Morneau Shepell released its monthly Mental Health Index report, revealing a consistent negative mental health score in Canada for the third consecutive month.
The findings show that while most of the country is entering new phases of reopening, Canadians continue to struggle with uncertainty brought on by the pandemic and need employer support now more than ever.
The Mental Health Index score measures the improvement or decline in mental health from the pre-2020 benchmark of 75. Sitting at -11, this month’s overall score is one point higher than the score last month.
The Real Estate, Rental and Leasing industry showed a 10.0-point decline from the pre-pandemic benchmark but an improvement of 4.3 over May 2020, which was one of the highest month-to-month numbers
Thirty-four per cent of respondents indicated that their employer supported employee mental health inconsistently, poorly or very poorly during the pandemic, while 19 per cent of respondents cited being likely to return to previous spending habits following COVID-19.
The Mental Health Index also tracks sub-scores against the benchmark, measuring the risk of anxiety (-12.9), depression (-12.7), work productivity (-12.1), optimism (-12.0) and isolation (-11.6). While the sub-scores remain low, there has been a modest improvement across these areas when compared to the prior month.
“As the country enters new phases of reopening and restrictions begin to ease, it’s important to remain focused on the mental health of Canadians and recognize that mental wellbeing requires the same attention and action as physical health,” said Stephen Liptrap, president and chief executive officer. “The long-term impact of continued low levels of mental health is not only a concern for individuals, but also for organizations and governments due to higher health and disability costs and the negative impact on individuals’ participation in the economy. It has been great to see organizations and governments expand mental health support in recent months, but our Mental Health Index tells us there is still more to do.”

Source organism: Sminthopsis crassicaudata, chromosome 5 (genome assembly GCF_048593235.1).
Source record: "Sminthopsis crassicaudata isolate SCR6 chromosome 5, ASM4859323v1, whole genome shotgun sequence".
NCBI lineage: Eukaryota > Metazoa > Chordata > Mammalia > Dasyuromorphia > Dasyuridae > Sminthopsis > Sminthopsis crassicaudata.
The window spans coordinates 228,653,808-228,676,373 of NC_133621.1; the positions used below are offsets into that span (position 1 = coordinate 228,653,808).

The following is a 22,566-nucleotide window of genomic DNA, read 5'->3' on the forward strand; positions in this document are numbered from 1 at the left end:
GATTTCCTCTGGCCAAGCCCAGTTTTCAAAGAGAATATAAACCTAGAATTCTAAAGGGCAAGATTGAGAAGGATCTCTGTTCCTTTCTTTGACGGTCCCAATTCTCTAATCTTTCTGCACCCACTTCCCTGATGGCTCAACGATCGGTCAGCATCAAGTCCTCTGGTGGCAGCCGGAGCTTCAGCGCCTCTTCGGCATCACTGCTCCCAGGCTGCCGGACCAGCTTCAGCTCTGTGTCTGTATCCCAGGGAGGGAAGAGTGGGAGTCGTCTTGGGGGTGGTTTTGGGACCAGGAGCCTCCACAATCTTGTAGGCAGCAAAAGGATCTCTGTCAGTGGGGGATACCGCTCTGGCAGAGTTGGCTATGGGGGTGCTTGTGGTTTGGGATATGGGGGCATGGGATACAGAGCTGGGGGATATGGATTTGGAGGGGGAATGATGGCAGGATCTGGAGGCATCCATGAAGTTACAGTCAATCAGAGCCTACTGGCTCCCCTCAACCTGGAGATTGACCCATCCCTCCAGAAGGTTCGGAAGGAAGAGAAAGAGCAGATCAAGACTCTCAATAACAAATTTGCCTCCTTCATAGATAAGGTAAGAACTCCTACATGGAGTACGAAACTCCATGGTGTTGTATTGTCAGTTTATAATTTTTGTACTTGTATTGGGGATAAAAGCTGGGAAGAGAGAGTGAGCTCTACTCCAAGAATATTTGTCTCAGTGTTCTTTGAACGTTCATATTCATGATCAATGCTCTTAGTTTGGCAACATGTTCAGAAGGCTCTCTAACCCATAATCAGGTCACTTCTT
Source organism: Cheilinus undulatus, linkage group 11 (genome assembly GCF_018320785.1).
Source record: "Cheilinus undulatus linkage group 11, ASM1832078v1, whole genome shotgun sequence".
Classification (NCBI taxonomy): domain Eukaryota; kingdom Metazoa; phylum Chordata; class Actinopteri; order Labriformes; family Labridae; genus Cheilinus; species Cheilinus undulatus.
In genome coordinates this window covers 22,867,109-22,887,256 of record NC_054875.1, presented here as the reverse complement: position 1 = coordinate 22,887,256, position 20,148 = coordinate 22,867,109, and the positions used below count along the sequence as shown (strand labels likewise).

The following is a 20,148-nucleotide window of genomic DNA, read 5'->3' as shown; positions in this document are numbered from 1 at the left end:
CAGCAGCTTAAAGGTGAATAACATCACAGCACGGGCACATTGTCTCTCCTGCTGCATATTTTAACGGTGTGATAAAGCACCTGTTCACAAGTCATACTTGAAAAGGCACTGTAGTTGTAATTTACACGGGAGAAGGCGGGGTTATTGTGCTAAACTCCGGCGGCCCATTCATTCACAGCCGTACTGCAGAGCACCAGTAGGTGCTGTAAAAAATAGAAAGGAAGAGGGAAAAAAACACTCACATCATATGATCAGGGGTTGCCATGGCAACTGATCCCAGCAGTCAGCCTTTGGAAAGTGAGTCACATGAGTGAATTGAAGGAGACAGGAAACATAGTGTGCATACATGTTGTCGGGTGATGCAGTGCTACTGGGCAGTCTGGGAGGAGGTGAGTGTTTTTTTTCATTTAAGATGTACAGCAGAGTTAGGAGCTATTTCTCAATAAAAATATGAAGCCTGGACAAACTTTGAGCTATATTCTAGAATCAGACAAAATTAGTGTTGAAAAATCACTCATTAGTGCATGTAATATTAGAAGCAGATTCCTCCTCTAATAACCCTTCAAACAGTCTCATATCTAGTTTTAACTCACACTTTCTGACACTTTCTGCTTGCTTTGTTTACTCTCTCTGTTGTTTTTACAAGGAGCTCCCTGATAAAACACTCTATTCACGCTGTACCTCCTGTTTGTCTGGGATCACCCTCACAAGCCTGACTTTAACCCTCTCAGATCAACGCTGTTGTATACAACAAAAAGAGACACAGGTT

As the country continues to reopen, respondents that felt unsupported cited areas that employers could provide support, including clear guidance on how to prevent spreading or getting the virus (27 per cent) and support to deal with anxiety (23 per cent).
“The reopening of the economy is a welcome and positive change for some, but for many others, re-entering the workplace is bringing up new uncertainties related to their safety and security,” said Paula Allen, senior vice president of research, analytics and innovation. “There is also more concern that things may never return to what we previously had and there is a lack of clarity about what work and life will be like. Employers need to continue to promote their wellbeing plan and resources for employees to seek support, while also looking for opportunities to show employees that their mental health is valued.”
This month’s Mental Health Index also revealed that concerns over safety, job security and financial risk will change spending habits after the pandemic.
Among respondents, only 19 per cent cited being likely to return to previous spending habits following COVID-19. There are a number of barriers for those who are hesitant to return to previous spending habit: 39 per cent are concerned about the risk of infection from being in stores and service areas, 27 per cent feel they will be concerned about job security for a while and 22 per cent indicate that their income has changed since the pandemic began.
The data shows that the mix of physical distancing, self-isolation and closure of some businesses is changing the way Canadians perceive spending on non-essential items.
The likelihood of individuals frequenting brick-and-mortar locations following the pandemic is decreasing, as what was once a luxury for many is now being viewed as a threat to health, safety and personal finances.
“Our Mental Health Index shows that Canadians are holding onto funds much tighter than before the pandemic and are proceeding with caution when it comes to their disposable income,” said Allen. “We need to pay close attention to the mental health impact that the current economy has on Canadians, to ensure their physical, mental, social and financial wellbeing remain strong following the pandemic and in the years to come.”